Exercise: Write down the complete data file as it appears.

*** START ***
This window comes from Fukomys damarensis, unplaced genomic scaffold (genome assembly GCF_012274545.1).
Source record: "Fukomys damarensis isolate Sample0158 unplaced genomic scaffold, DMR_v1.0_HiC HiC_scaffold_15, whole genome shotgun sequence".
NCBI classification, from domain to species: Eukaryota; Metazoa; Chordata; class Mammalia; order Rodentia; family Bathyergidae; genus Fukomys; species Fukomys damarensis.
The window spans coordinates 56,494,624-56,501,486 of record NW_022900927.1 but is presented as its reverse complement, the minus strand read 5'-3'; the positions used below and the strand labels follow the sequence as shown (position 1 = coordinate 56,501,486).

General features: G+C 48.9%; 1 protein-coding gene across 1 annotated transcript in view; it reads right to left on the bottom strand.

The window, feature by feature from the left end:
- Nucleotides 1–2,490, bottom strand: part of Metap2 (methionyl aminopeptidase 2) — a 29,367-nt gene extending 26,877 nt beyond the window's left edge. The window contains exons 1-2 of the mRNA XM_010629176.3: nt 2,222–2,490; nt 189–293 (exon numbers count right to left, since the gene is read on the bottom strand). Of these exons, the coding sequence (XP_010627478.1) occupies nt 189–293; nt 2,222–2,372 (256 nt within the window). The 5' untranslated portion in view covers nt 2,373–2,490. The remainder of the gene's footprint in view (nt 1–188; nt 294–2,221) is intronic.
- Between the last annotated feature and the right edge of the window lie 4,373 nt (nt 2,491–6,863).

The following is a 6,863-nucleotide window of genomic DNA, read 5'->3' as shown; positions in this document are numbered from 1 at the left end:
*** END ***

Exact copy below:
This window comes from Fukomys damarensis, unplaced genomic scaffold (genome assembly GCF_012274545.1).
Source record: "Fukomys damarensis isolate Sample0158 unplaced genomic scaffold, DMR_v1.0_HiC HiC_scaffold_15, whole genome shotgun sequence".
NCBI classification, from domain to species: Eukaryota; Metazoa; Chordata; class Mammalia; order Rodentia; family Bathyergidae; genus Fukomys; species Fukomys damarensis.
The window spans coordinates 56,494,624-56,501,486 of record NW_022900927.1 but is presented as its reverse complement, the minus strand read 5'-3'; the positions used below and the strand labels follow the sequence as shown (position 1 = coordinate 56,501,486).

General features: G+C 48.9%; 1 protein-coding gene across 1 annotated transcript in view; it reads right to left on the bottom strand.

The window, feature by feature from the left end:
- Nucleotides 1–2,490, bottom strand: part of Metap2 (methionyl aminopeptidase 2) — a 29,367-nt gene extending 26,877 nt beyond the window's left edge. The window contains exons 1-2 of the mRNA XM_010629176.3: nt 2,222–2,490; nt 189–293 (exon numbers count right to left, since the gene is read on the bottom strand). Of these exons, the coding sequence (XP_010627478.1) occupies nt 189–293; nt 2,222–2,372 (256 nt within the window). The 5' untranslated portion in view covers nt 2,373–2,490. The remainder of the gene's footprint in view (nt 1–188; nt 294–2,221) is intronic.
- Between the last annotated feature and the right edge of the window lie 4,373 nt (nt 2,491–6,863).

The following is a 6,863-nucleotide window of genomic DNA, read 5'->3' as shown; positions in this document are numbered from 1 at the left end: